Weekend MBA

Operations Management

A great product and a lot of cash are not enough for success. Along with having strong finance and marketing plans, a business idea needs to be "operationalized." Look at some of the most admired companies: Amazon, Southwest Airlines, Ritz-Carlton, Toyota, FedEx. These operational giants stand out because of how they create value.

We approach operations by examining the impact of management decisions on the day-to-day running of a company, as well as the reverse: how the daily workings affect management decisions. Through this two-way lens, you will learn to successfully manage an organization's resources - its human capital, plants and facilities, processes, machinery and technology, raw materials, and other "inputs" - in order to maximize the four value creators: time, price, quality, and variety. In learning to combine concepts, models, and data to develop better systems, you will be equipped to make better operations decisions.


You'll have the option of taking courses that address your individual career choices. Samples include:

  • Operations Management: Business Process Fundamentals - This core course focuses on understanding levers for structuring, managing, and improving a firm's recurring business processes to achieve competitive advantage in customer responsiveness, price, quality, and variety of products and services.
  • Healthcare Management Analytics Lab - This lab course will focus on applying data-driven analytics and insights to identify and create healthcare delivery efficiencies. Student teams will work on improvement projects with real-world healthcare institutions. Thus, the course will teach students how to bring operations theory into practice, under the guidance of a faculty member.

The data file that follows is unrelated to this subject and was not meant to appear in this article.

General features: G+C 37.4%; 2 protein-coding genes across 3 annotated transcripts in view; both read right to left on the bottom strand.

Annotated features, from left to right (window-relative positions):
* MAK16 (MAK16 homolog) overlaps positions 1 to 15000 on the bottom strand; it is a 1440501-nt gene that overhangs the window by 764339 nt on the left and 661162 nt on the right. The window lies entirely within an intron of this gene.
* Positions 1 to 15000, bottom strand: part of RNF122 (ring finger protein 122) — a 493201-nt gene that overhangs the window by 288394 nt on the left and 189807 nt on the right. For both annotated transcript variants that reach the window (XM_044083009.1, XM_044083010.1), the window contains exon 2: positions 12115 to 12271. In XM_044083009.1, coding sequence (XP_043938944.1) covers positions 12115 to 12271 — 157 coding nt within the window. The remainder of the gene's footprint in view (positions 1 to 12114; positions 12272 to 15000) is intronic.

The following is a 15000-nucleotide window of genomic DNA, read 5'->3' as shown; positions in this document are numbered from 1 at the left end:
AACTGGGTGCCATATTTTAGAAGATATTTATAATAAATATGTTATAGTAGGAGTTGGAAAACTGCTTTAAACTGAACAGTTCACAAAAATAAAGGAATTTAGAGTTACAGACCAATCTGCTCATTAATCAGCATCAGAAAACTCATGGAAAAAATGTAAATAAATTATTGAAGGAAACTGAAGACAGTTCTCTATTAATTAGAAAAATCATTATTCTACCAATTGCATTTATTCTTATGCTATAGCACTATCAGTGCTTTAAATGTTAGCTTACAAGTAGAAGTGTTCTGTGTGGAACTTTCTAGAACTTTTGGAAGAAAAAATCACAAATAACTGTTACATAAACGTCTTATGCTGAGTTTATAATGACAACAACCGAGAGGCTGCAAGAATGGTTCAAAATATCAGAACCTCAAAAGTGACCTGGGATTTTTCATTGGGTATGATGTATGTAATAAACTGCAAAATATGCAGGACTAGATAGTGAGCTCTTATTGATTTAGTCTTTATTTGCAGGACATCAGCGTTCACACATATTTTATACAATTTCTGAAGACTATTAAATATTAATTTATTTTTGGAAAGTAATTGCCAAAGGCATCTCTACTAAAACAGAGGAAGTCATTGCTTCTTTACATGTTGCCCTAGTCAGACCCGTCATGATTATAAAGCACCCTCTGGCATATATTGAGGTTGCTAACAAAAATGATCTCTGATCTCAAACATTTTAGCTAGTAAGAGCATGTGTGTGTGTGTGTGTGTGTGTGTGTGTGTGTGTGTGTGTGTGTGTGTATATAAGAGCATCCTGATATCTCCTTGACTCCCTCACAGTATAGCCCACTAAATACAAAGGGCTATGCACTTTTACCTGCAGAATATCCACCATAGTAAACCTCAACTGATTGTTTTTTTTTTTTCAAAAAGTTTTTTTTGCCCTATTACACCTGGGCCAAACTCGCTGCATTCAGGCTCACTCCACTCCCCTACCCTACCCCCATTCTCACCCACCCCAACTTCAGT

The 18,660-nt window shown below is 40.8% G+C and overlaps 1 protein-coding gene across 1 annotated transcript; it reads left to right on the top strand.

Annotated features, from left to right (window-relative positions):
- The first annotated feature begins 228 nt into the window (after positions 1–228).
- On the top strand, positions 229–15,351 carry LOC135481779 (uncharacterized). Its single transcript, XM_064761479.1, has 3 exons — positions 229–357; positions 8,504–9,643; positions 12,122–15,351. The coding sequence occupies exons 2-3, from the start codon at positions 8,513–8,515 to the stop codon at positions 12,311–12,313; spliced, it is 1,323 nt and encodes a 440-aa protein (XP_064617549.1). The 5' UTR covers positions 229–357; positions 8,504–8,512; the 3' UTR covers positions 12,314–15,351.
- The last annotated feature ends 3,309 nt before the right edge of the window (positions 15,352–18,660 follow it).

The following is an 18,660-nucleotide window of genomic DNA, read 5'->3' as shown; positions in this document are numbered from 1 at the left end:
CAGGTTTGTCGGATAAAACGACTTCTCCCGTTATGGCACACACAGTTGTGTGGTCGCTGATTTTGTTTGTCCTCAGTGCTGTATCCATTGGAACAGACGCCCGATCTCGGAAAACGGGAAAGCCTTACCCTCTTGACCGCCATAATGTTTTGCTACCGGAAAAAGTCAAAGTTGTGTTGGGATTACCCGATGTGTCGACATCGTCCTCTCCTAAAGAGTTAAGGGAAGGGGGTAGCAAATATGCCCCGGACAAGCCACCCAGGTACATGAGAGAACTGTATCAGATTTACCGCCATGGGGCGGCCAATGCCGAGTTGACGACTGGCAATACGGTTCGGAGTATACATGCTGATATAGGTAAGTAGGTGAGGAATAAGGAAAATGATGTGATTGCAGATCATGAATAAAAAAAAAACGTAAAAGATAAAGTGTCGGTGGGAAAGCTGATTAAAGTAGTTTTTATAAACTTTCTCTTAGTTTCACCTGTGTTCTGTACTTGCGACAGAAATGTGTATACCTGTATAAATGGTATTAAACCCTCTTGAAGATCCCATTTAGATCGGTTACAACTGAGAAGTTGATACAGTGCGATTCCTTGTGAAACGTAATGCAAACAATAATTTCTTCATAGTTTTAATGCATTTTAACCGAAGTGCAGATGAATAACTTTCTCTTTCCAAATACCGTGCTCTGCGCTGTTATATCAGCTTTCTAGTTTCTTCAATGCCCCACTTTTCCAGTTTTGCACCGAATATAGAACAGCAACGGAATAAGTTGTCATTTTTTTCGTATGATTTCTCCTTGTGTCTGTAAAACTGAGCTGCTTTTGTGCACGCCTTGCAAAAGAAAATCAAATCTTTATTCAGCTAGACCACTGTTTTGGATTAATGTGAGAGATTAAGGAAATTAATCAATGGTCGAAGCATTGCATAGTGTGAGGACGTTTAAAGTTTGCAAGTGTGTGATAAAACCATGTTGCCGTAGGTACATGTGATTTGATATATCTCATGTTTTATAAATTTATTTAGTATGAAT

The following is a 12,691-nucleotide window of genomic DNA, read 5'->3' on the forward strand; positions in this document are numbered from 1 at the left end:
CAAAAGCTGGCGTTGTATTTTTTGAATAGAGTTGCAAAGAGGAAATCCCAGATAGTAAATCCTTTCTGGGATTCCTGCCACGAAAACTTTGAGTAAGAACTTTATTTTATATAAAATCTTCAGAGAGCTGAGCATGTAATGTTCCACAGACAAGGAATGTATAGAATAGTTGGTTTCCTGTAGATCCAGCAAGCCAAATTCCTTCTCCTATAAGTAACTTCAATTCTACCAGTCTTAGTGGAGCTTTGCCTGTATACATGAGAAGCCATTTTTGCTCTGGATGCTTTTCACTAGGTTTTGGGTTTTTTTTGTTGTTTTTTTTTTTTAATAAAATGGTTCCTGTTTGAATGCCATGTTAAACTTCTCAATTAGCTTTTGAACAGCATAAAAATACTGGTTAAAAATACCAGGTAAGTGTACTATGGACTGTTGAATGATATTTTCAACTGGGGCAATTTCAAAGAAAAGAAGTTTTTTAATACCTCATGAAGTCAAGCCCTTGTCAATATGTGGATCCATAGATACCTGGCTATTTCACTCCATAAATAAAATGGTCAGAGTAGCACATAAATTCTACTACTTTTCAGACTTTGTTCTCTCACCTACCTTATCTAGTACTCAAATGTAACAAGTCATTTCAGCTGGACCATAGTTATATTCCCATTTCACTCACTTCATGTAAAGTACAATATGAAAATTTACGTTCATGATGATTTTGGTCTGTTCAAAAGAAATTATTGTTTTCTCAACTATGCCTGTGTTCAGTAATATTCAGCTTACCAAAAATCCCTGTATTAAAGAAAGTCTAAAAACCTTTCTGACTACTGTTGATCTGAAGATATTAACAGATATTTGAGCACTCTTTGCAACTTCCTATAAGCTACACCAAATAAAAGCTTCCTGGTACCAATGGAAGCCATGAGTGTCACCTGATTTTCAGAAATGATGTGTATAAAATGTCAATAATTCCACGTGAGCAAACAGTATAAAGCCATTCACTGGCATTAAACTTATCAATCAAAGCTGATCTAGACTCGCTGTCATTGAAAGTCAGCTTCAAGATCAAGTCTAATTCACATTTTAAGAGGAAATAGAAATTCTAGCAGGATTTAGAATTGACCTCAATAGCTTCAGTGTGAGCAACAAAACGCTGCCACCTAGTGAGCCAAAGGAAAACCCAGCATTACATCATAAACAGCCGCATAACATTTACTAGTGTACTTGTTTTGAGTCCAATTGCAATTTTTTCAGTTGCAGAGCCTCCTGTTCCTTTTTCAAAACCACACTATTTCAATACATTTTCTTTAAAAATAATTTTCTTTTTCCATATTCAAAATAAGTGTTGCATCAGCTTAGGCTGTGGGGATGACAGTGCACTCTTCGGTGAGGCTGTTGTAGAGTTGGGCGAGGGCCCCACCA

• Supply Chain Strategy and Practice - Special emphasis is given to understanding how the business context shapes managerial decisions regarding the strategic design and management of the supply chain, as you examine how to improve the flow of materials and information through this network of suppliers, manufacturers, distributors, and retailers.
  • Managerial Decision Modeling - Successful decision making requires the ability to structure complex problems, to analyze available options in an uncertain world, and to finally make the best decision given the information available. You'll learn how to apply analytical tools including optimization, simulation, and decision trees to examine managerial decision models. Business applications include resource allocation, risk analysis and sequential decision-making through time.
  • Revenue Management - You will learn to identify, formulate, solve, and implement systems for pricing and revenue optimization. You will develop a fundamental understanding of the use of pricing and capacity concepts combined with optimization tools to achieve revenue improvement within the practical context of limited resources and information.
  • Managing Service Operations - You will learn how to design and improve the service offering for sustained excellence as well as how to identify and overcome key challenges in the service delivery. This course draws ideas not only from operations management, but also from consumer behavior, marketing, and strategy. You will learn to develop a service model encompassing the service offering, the funding mechanism, the employee management system, and the customer management system to analyze both existing and new services.